Meanwhile comes this ruling from the United States District Court for the Northern District of Georgia in the matter of Russ Brock et al., versus Viacom International over an episode of Penn & Teller's controversial series Bullshit!which is broadcast on Showtime. The plaintiffs sued the defendants over taped interviews that made up part of an episode titled "Creationism" aired during the show's first season. The defendants moved to dismiss. "According to the plaintiffs when they met with the defendants to discuss the television series and consider the interviews, the defendants represented that the series had not yet been named and that it was a program about topics that Americans are passionate about. After agreeing to sit for the interviews, the defendants asked the plaintiffs to sign releases. While reviewing the releases, the plaintiffs noticed language indicating that the taped interviews might be used for satirical or humorous purposes. The plaintiffs requested an explanation of this language from the defendants, and the defendants responded by saying that the releases were a standard form that is used for all types of television programs. The defendants told the plaintiffs "not to worry" because the television program was "not that kind of show."...Based on these representations, the plaintiffs agreed to sit for the taped interviews. Plaintiff Russ Brock was paid $300 for the interview...As it turned out, the show was already entitled "Bullshit!" and the content of the Episode was a combination of interviews and film clips from the media's coverage of the public hearings before the Cobb County School Board, together with acerbic commentary by Penn & Teller. Penn & Teller's commentary was highly critical of the plaintiffs' views on the teaching of creationism in public schools....The plaintiffs complain that, instead of being a program about things that Americans are passionate about..."the program was an aggressive, irreverent expose of the beliefs of Christianity and Creationism, and a personal attack on Plaintiffs for their desire to have both Creationism and Evolution taught as alternate theories in the Public School System of Cobb County."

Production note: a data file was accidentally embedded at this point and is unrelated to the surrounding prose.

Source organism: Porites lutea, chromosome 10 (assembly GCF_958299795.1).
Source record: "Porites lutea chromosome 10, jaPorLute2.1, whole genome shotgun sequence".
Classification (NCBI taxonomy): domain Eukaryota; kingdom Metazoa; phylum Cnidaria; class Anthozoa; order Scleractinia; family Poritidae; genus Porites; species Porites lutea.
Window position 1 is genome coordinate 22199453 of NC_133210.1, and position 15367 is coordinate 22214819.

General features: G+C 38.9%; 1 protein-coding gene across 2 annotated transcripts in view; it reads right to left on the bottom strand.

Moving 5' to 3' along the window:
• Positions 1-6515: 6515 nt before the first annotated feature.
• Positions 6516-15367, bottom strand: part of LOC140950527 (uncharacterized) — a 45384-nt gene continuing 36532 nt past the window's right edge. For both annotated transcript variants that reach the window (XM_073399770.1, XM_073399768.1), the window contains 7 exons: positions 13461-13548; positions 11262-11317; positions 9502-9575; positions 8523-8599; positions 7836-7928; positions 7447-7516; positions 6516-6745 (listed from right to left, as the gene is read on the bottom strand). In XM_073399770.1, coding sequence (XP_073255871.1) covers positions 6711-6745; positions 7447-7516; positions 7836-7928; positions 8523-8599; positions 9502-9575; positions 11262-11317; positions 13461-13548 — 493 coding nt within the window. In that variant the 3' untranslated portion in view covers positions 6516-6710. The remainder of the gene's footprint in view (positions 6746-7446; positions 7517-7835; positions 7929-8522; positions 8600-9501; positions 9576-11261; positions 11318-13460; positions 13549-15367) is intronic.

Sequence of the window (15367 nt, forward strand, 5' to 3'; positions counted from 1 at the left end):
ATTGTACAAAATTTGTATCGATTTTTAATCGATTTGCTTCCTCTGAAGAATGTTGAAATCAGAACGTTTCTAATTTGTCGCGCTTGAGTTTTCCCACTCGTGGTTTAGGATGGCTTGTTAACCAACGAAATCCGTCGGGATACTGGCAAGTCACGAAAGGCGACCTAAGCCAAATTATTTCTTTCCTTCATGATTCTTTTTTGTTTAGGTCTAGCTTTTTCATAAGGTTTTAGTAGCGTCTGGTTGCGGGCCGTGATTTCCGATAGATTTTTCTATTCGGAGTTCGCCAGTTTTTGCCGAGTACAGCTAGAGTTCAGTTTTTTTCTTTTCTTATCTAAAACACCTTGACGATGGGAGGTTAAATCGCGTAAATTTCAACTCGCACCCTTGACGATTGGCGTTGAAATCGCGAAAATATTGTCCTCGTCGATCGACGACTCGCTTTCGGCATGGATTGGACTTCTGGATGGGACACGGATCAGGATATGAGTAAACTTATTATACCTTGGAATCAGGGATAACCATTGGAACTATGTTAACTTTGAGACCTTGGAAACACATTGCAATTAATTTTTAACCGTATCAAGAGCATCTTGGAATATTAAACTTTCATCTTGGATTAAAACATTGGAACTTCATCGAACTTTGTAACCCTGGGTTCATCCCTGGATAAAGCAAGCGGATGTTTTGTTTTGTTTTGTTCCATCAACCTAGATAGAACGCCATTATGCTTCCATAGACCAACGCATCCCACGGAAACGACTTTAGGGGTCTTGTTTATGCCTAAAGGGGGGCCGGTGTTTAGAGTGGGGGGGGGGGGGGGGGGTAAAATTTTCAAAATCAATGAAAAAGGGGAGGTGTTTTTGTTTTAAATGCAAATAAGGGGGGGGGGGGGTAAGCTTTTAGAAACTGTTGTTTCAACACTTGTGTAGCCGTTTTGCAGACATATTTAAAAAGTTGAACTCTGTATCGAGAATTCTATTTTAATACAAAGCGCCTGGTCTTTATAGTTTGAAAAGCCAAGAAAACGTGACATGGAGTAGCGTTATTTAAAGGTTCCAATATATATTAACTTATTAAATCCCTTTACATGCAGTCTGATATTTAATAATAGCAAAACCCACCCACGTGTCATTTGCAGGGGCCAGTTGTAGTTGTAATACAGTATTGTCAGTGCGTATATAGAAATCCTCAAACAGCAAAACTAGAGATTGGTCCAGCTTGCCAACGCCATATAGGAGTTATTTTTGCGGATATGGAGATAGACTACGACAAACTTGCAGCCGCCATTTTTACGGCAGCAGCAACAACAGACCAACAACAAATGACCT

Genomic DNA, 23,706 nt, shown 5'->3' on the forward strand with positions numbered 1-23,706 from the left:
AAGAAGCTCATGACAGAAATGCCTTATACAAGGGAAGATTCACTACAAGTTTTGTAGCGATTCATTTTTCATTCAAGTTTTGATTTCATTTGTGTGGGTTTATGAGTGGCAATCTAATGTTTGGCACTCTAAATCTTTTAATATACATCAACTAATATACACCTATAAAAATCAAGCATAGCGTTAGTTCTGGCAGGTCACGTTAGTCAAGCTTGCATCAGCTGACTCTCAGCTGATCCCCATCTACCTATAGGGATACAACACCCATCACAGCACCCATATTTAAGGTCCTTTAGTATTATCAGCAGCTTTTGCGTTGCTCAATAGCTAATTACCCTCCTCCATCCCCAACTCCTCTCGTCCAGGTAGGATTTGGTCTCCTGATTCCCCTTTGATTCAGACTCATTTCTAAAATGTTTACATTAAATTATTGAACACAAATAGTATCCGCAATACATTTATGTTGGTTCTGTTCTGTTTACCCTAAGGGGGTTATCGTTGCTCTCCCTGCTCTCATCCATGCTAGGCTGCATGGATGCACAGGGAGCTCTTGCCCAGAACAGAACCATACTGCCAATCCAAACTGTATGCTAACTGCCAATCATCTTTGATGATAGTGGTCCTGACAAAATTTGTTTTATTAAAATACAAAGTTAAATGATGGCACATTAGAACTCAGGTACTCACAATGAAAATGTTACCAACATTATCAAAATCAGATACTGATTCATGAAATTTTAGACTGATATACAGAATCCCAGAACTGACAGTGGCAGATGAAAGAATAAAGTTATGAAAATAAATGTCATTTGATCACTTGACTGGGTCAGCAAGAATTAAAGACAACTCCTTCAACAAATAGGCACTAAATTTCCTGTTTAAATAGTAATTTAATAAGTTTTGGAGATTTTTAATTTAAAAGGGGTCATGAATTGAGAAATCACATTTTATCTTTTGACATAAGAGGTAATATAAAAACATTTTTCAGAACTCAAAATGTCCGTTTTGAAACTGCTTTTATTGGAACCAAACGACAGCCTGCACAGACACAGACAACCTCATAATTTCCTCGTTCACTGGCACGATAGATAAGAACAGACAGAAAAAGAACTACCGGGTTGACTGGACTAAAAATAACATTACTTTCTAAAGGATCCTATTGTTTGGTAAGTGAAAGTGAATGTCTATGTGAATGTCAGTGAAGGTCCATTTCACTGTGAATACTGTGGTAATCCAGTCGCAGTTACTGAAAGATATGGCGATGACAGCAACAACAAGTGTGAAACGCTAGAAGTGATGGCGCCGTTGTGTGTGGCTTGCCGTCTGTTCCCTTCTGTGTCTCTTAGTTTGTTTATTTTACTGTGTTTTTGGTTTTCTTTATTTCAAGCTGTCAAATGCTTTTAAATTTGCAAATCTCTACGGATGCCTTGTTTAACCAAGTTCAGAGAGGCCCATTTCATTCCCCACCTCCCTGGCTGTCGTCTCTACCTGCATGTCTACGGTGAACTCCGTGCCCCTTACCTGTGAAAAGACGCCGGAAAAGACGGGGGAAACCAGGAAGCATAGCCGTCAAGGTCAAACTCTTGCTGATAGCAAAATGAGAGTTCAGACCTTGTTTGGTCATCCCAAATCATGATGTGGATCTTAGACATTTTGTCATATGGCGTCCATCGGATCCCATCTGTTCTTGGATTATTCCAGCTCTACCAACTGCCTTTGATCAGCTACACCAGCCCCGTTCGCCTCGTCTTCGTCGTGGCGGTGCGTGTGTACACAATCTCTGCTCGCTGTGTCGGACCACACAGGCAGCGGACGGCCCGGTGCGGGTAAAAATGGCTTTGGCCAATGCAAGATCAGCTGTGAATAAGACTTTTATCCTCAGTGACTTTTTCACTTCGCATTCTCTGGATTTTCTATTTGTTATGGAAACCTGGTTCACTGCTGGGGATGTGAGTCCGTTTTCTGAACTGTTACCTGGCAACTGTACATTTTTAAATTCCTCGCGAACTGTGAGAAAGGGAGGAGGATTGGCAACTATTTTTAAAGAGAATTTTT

In analyzing the Defendants' motion to dismiss the court applied the Hepps standard and determined that the plaintiffs were private figures. Nevertheless, it found that the speech involved was of public concern, and that under Hepps, the plaintiffs had the burden of showing both falsity and fault. Since the episode showed statements that the plaintiffs themselves made and that they did not dispute, and that the other statements of which they complained were protected opinion, the court granted defendants' motion to dismiss. "The plaintiffs' primary complaint is not that any of the statements made in the Episode were false, but that the show advocated a viewpoint different from theirs, and, in doing so, criticized their position in an "aggressive" and "irreverent" manner....But the Supreme Court has rejected the notion that harsh criticism of a viewpoint can constitute actionable defamation....Because plaintiffs have failed to allege that any of the statements contained in the Episode are false and because the plaintiffs cannot prove the falsity of the complained of statements given that those statements are opinions, the plaintiffs' defamation-type claims fail as a matter of law, and their complaint fails to state a claim under which relief can be granted. For all of these reasons, the court grants the defendants' motion to dismiss." The case is Brock et al., v. Viacom International, et al., (Civil Action) 1:04-CV-1029-CAP (U.S.D.C., Northern District of Ga., Atlanta Division), decided February 28th, 2005(Parnell, J.).
Thursday, March 10, 2005
The Family Entertainment and Copyright Act of 2005 seems to be headed for President Bush's desk. This piece of legislation brings together several bills on related topics. One, the Artists' Rights and Theft Prevention Act of 2005 (ART Act) would provide for protection of copyrighted films by making the practice of using camcorders to film them off commercial movie screens a federal crime. Another part of the act, the Family Movie Act of 2005, allows home users to intercept "limited portions of audio or video content of a motion picture, during a performance in or transmitted to that household for private home viewing, from an authorized copy of the motion picture, or the creation or provision of a computer program or other technology that enables such making imperceptible and that is designed and marketed to be used, at the direction of a member of a private household, for such making imperceptible, if no fixed copy of the altered version of the motion picture is created by such computer program or other technology" using aftermarket technology such as that marketed by ClearPlay. A likely use would be to prevent the broadcast of indecent, profane or violent material that a parent desired his or her children not to see. The Family Movie Act is controversial since the practice of intercepting objectionable bits of films or other copyrighted material is at issue in the lawsuit between Clear Play, Family Shield Technologies and Trilogy Studios, and the Directors Guild of America and various other parties over allegations of copyright violations. The case, which first began in the U. S. District Court for the District of Colorado, is Huntsman v. Soderbergh. Some of the documents are available here. The EFF's amicus brief is available here. The artists contend that the technology allows individuals to intercept more than just a few objectionable words; it permits wholesale excision of scenes, gutting the meaning of the films in some cases. The manufacturers respond that the machines simply allow the users to change the way they view the films. The technology does not change the original in any way.